Rocky Mountain Spotted Fever

American Dog Tick transmits Rocky Mountain spotted fever (Photo:
American Dog Tick transmits Rocky Mountain spotted fever (Photo:

What is Rocky Mountain spotted fever?

Rocky Mountain spotted fever (RMSF) is a disease caused by a bacterium called Rickettsia rickettsii. It is transmitted to humans most often by the bite of an infected American dog tick, but the Rocky Mountain wood tick and the brown dog tick have also caused the disease. Other types of Rickettsia can cause similar illnesses.   As a group these illnesses are referred to as the “spotted fever rickettsioses.”

Who gets RMSF?

Anyone who has exposure to infected ticks can get RMSF.  The disease is most often reported among males, American Indians, and people 50-69 years of age.  People with frequent exposure to dogs and who reside near wooded areas or areas with high grass are more likely to come in contact with ticks.

How is RMSF spread?

RMSF is spread by the bite of an infected adult tick, or by contamination of the skin with tick blood or feces.  It cannot be spread from one person to another.  Ticks must be attached for at least 4 hours to transmit RMSF.

What are the symptoms of RMSF?

RMSF is characterized by a sudden onset of moderate to high fever, severe headache, fatigue, deep muscle pain, chills and rash. The rash begins on the legs or arms, may include the soles of the feet or palms of the hands, and may spread rapidly to the trunk or rest of the body.

How soon after exposure do symptoms appear?

Symptoms usually appear within two weeks of the bite of an infected tick.

How is RMSF diagnosed?

RMSF can be diagnosed through laboratory tests of blood or skin.

What is the treatment for RMSF?

Rickettsial infections can be treated with certain antibiotics.  Prompt treatment may decrease the chance of developing serious illness.

How can RMSF be prevented?

As much as possible, avoid areas where ticks are found, such as woods or fields with tall brush and weeds.  When going into the woods or other places where ticks are common, wear light-colored long-sleeved shirts and long pants, and tuck your pant legs into your socks.  If working or playing in a tick-infested area, watch for and remove any surface ticks, and look for ticks on the body every 3-4 hours. Applying tick repellents to legs and clothing may be helpful to prevent tick attachment.  Be sure to follow label instructions before using any repellent.  Tick populations may be controlled by applying pesticides to vegetation along trails and by mowing grass frequently in yards and outside fences.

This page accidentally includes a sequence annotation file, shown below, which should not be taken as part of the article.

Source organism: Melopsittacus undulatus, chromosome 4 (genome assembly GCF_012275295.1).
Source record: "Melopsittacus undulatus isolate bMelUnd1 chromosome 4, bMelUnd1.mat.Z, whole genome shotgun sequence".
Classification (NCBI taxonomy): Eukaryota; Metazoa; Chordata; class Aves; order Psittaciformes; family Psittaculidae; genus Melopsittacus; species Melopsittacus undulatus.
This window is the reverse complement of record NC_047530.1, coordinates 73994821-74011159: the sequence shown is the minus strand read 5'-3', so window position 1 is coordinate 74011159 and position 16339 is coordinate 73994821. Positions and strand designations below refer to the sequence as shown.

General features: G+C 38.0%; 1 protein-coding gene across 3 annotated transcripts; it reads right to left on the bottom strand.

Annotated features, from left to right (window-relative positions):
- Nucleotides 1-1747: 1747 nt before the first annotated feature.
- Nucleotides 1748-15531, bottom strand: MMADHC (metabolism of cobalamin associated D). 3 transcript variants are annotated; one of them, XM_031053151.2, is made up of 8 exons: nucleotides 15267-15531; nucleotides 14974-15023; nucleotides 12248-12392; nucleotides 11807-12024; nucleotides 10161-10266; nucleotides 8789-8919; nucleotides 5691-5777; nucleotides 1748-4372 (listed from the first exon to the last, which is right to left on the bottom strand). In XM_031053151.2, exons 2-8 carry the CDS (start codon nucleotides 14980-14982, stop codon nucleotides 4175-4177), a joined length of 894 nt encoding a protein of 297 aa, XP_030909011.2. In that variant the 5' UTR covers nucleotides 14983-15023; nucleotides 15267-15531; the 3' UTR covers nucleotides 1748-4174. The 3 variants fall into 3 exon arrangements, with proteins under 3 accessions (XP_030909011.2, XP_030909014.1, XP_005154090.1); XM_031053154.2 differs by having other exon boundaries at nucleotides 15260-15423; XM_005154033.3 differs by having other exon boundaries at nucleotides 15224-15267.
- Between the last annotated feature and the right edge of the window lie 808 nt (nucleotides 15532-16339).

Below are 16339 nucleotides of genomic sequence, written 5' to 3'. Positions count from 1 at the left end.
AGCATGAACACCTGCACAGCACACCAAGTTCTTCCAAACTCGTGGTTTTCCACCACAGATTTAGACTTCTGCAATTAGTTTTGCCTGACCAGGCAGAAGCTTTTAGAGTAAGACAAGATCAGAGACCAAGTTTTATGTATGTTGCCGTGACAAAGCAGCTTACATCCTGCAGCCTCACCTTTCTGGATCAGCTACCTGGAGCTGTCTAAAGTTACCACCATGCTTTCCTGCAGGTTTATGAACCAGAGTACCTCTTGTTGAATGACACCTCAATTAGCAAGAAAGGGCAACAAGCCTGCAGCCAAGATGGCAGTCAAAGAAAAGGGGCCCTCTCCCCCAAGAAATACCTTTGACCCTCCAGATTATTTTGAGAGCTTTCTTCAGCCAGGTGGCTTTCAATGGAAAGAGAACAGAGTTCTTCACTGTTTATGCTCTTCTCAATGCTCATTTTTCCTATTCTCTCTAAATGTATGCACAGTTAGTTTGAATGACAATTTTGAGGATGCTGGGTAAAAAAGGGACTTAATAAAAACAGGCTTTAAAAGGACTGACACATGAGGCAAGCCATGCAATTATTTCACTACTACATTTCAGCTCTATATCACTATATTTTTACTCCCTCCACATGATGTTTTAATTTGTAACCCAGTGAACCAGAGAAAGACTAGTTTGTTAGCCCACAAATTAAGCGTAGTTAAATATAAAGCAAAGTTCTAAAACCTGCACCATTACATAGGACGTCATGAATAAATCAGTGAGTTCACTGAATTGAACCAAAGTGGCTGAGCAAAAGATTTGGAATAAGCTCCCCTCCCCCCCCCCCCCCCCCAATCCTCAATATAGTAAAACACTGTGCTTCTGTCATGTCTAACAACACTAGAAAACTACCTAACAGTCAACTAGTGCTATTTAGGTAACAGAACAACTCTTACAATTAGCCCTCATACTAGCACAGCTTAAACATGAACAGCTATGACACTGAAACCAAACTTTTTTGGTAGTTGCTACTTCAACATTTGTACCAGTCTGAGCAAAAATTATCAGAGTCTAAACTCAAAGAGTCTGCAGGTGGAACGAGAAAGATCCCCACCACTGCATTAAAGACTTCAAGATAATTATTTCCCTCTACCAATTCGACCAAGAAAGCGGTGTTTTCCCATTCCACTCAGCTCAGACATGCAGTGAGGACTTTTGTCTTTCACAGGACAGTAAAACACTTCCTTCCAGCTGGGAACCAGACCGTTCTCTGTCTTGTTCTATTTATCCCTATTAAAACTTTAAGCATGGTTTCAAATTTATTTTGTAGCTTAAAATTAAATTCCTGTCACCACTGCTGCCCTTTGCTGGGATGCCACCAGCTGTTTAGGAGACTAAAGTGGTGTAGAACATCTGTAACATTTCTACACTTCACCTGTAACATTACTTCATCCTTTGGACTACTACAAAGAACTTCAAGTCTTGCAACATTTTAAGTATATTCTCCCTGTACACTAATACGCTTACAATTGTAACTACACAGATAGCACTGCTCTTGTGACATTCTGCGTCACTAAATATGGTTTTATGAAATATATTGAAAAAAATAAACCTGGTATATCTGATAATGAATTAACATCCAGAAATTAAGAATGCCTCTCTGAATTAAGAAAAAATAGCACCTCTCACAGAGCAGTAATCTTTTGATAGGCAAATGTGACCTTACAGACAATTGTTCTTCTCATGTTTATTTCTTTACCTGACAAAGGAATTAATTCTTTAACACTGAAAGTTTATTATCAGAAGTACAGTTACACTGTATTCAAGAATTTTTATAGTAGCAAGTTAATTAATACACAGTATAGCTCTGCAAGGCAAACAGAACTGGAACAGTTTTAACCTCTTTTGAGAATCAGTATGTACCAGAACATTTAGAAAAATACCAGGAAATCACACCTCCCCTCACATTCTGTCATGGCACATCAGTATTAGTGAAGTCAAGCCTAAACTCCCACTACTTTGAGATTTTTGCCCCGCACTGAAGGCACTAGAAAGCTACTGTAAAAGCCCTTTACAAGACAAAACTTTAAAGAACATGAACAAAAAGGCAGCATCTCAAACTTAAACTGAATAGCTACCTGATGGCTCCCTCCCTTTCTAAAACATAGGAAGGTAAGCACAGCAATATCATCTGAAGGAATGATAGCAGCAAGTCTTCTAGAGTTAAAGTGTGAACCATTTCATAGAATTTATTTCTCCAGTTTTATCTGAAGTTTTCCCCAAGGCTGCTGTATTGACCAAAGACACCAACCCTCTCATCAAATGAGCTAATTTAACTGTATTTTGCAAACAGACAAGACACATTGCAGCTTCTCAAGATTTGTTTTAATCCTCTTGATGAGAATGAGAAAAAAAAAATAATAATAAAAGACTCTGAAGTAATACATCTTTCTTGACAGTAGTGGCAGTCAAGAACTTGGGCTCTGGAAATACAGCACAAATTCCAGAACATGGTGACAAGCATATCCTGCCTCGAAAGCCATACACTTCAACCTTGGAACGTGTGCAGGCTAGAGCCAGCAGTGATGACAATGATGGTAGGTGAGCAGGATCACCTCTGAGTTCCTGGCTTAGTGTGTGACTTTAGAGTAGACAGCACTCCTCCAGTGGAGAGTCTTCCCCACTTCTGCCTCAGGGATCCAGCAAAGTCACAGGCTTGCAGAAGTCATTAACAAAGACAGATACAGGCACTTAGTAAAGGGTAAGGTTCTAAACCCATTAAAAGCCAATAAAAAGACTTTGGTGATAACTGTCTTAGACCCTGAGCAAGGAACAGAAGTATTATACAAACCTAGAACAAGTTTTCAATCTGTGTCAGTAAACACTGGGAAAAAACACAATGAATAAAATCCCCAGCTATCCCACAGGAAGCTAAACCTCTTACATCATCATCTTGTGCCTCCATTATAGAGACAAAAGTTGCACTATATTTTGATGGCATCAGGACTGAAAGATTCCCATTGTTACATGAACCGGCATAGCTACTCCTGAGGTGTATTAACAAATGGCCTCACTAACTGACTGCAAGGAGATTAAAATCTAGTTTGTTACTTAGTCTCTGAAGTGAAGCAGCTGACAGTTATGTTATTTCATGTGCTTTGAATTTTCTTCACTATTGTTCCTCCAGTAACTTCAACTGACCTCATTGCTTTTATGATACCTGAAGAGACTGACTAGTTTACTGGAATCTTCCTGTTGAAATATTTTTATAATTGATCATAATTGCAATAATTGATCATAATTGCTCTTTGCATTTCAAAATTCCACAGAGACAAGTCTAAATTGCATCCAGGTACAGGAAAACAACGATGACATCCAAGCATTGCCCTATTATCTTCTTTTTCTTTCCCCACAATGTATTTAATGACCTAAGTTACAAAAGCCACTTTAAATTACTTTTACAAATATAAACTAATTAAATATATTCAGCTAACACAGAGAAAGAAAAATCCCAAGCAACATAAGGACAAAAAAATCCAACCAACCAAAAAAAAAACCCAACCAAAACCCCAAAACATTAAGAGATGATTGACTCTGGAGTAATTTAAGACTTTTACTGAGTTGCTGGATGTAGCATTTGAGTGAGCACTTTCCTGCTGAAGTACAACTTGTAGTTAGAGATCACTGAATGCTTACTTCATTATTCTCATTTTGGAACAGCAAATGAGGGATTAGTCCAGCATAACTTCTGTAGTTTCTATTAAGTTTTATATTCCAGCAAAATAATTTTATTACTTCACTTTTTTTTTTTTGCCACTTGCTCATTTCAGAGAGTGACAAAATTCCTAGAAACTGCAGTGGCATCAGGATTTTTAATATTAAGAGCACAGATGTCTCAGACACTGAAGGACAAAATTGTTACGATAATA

What should I do if I find a tick attached to my body?

Any attached ticks should be removed as soon as possible.  To remove an attached tick, grasp the tick with tweezers as close as possible to the skin where it is attached, and pull upward and out with a firm and steady pressure.  If tweezers are not available, use fingers shielded with a cloth, tissue, or rubber gloves.  Do not handle the tick with bare hands.  Be careful not to squeeze, crush or puncture the tick because its body fluids may contain bacteria.  After removing the tick, thoroughly disinfect the bite site and wash your hands.  See or call a physician if you are concerned that the tick was not completely removed.  If the tick is removed within 3 hours after attachment, the risk of tickborne infection is reduced.

Does past infection with RMSF make a person immune?

Yes, a person who gets RMSF probably cannot get it again.

How can I get more information about RMSF?

  1. If you have concerns about RMSF, contact your healthcare provider.
  2. Call your local health department.  A directory of local health departments is located at
  3. Visit the Centers for Disease Control and Prevention website at